7-1-dolby-setupImage courtesy of Dolby
    DTS also has two 7.1 versions, which differ in the same manner as Dolby’s versions. DTS-HD is a lossy, compressed 7.1 surround format, whereas DTS-Master HD is lossless and meant to be identical to the studio master.
    It is important to note here that 7.1-channel surround mixes are not always included on Blu-ray discs. Movie studios have to opt to mix for 7.1, and don’t always do so. There are other factors involved too. Storage space is chief amongst them. If a bunch of extras are placed on a disc, there may not be space for the additional surround information.
    In many cases, a 5.1 mix can be expanded to 7.1 by a matrix process in an A/V receiver. This way, those back surround speakers get used, even if they don’t get discrete information.
    9.1: Pro Logic makes a comeback
    If you’ve been shopping for a receiver, you may have noticed that many offer one or more different versions of Pro Logic processing. In the modern Pro Logic family, we now have Pro Logic II, Pro Logic IIx and Pro Logic IIz. Let’s take a look at what each of them does.
    Pro Logic II is most like its early Pro Logic predecessor in that it can make 5.1 surround sound out of a stereo source. The difference is Pro Logic II provides stereo surround information. This processing mode is commonly used when watching non-HD TV channels with a stereo audio mix.
    Pro Logic IIx is one of those processing modes we mentioned that can take a 5.1 surround mix and expand it to 6.1 or 7.1. Pro Logic IIx is subdivided into a movie, music and game mode.

    Pro Logic IIz allows the addition of two “front height” speakers that are placed above and between the main stereo speakers. This form of matrix processing aims to add more depth and space to a soundtrack by outputting sounds from a whole new location in the room. Since IIz processing can be engaged with a 7.1 soundtrack, the resulting format could be called 9.1.
    <object classid=”clsid:D27CDB6E-AE6D-11cf-96B8-444553540000″ id=”ooyalaPlayer_7yu4j_gqmrwbeb” width=”625″ height=”351″ codebase=”http://fpdownload.macromedia.com/get/flashplayer/current/swflash.cab”>;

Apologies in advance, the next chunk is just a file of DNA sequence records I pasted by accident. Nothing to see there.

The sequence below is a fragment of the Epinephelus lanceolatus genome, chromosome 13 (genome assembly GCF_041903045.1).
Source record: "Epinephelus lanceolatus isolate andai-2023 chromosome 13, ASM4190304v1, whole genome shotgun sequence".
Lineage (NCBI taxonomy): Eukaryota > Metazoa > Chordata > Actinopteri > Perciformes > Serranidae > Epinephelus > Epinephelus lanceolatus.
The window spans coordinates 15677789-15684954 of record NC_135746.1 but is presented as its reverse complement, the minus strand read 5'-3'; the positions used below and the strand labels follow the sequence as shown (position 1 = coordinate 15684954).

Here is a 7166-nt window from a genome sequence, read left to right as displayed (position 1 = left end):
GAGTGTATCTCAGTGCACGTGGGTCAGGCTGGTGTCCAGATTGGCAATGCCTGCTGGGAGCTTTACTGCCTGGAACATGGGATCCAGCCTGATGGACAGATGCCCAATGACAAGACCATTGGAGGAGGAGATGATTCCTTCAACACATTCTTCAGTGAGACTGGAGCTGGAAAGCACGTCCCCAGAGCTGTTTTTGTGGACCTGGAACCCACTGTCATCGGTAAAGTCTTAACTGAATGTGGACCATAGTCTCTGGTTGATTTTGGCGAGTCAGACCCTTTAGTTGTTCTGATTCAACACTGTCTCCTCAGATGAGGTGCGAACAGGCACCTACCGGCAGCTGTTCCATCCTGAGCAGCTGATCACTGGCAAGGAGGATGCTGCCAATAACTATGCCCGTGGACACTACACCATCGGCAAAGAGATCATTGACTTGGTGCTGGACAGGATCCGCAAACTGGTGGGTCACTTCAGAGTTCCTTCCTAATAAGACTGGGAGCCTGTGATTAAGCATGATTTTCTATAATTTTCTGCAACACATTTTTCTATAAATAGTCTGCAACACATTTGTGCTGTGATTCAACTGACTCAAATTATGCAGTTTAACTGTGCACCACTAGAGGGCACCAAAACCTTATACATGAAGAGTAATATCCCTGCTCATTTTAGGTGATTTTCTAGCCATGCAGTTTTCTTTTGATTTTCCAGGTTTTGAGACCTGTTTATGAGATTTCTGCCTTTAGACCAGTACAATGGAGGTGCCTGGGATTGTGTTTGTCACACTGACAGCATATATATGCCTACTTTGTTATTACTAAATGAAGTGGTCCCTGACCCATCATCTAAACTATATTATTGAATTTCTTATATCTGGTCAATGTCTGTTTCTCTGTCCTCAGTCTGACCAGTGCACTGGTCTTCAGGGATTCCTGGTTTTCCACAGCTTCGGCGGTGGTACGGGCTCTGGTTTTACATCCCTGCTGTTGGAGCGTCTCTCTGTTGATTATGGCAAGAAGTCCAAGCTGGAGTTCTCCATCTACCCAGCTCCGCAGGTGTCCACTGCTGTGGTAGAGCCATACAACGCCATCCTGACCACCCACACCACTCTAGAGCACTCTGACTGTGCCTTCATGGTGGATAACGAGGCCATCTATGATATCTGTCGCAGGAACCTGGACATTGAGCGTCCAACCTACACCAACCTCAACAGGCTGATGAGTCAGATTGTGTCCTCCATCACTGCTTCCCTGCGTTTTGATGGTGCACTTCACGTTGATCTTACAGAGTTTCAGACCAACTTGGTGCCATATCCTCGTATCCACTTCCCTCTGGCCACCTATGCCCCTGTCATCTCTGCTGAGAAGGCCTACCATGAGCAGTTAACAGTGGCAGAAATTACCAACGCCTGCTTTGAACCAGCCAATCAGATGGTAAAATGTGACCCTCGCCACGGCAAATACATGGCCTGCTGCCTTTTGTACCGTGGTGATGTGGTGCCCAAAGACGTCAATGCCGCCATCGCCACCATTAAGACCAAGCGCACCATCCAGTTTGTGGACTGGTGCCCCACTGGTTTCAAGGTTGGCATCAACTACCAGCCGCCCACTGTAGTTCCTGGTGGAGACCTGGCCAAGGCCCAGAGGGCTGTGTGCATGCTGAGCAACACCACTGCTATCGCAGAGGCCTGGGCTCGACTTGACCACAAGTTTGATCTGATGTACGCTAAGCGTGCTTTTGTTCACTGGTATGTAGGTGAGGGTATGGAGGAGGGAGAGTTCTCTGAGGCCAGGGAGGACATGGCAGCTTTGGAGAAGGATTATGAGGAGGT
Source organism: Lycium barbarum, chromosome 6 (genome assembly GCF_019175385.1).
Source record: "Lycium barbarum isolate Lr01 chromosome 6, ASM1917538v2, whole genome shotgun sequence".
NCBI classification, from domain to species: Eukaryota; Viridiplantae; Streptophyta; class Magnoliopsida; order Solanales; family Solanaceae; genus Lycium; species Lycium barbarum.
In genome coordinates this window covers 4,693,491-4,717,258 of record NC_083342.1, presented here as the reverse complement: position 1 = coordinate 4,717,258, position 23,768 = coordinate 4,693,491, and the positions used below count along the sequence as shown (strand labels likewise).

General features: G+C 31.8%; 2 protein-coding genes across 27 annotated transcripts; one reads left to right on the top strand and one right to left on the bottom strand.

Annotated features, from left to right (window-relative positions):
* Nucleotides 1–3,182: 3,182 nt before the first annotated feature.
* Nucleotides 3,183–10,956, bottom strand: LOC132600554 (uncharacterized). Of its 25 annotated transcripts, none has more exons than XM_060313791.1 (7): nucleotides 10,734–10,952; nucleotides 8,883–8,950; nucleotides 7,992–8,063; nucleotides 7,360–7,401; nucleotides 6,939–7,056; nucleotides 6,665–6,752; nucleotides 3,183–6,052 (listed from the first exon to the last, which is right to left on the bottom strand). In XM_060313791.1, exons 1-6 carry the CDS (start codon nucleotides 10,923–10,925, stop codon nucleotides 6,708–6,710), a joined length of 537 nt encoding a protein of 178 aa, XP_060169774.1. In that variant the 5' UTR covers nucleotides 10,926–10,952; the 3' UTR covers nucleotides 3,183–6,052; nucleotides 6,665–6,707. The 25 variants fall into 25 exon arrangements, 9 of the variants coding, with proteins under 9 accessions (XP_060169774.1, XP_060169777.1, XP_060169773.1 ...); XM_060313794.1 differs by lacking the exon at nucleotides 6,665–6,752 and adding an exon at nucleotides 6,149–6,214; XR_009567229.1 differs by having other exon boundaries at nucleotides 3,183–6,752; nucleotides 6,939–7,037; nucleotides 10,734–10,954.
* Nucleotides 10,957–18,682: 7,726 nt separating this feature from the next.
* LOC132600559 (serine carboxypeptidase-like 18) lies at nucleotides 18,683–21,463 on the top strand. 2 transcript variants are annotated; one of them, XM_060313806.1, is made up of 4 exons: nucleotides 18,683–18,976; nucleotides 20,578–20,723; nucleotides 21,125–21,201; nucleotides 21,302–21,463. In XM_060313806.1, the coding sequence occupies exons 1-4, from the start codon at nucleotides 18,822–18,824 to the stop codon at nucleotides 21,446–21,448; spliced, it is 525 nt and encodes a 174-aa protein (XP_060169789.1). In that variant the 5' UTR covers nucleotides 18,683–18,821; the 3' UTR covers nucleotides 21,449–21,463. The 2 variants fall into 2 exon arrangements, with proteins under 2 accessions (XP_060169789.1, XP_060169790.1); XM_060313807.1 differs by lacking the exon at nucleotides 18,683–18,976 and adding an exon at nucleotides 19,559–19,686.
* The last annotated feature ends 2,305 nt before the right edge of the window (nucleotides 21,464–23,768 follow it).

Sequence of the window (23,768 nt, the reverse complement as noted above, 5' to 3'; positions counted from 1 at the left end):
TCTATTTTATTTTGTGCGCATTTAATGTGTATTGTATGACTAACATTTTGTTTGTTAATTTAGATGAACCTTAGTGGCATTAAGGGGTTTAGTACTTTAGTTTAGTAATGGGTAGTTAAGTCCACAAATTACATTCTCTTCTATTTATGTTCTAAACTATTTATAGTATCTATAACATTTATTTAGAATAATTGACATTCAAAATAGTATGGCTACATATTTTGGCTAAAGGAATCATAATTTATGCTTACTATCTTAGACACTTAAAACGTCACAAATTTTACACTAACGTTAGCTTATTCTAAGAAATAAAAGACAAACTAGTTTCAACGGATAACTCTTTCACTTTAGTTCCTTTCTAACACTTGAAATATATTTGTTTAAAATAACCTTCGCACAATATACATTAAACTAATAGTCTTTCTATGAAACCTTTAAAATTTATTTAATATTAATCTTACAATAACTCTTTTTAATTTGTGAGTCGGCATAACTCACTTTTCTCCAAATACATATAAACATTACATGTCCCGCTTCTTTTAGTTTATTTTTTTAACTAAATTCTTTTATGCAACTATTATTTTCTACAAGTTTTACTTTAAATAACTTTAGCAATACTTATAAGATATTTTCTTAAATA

Audyssey DSX: A lesson in one-upmanship
    Audyssey, a company best known for its auto-calibration software found in many of today’s A/V receivers, has released Audyssey DSX, which also allows for additional speakers beyond the core 5.1 and 7.1 surround formats. With the addition of front width and front height channels on top of a 7.1 system, it is possible to achieve up to 11.1 channels of surround sound.
    AVR flavors of surround: The Malt-O-Meal of surround
    Some receiver manufacturers, rather than purchase the rights and processors for Dolby or Audyssey’s products, are making their own versions of surround-sound expansion. Since this is a developing segment, we’re not going to get into this topic much further than to say that those interested should check the manufacturer’s website to discover what that company’s approach involves.
    What about 7.2, 9.2 or 11.2?
    As we mentioned previously, the “.1” in 5.1, 7.1 and all the others refers to the LFE (low frequency effects) channel in a surround soundtrack, which is handled by a subwoofer. Adding “.2” simply means that a receiver has two subwoofer outputs. Both connections put out the same information since, as far as Dolby and DTS are concerned, there is only one subwoofer track. Since A/V receiver manufacturers want to easily market the additional subwoofer output, the notion of using “.2” was adopted.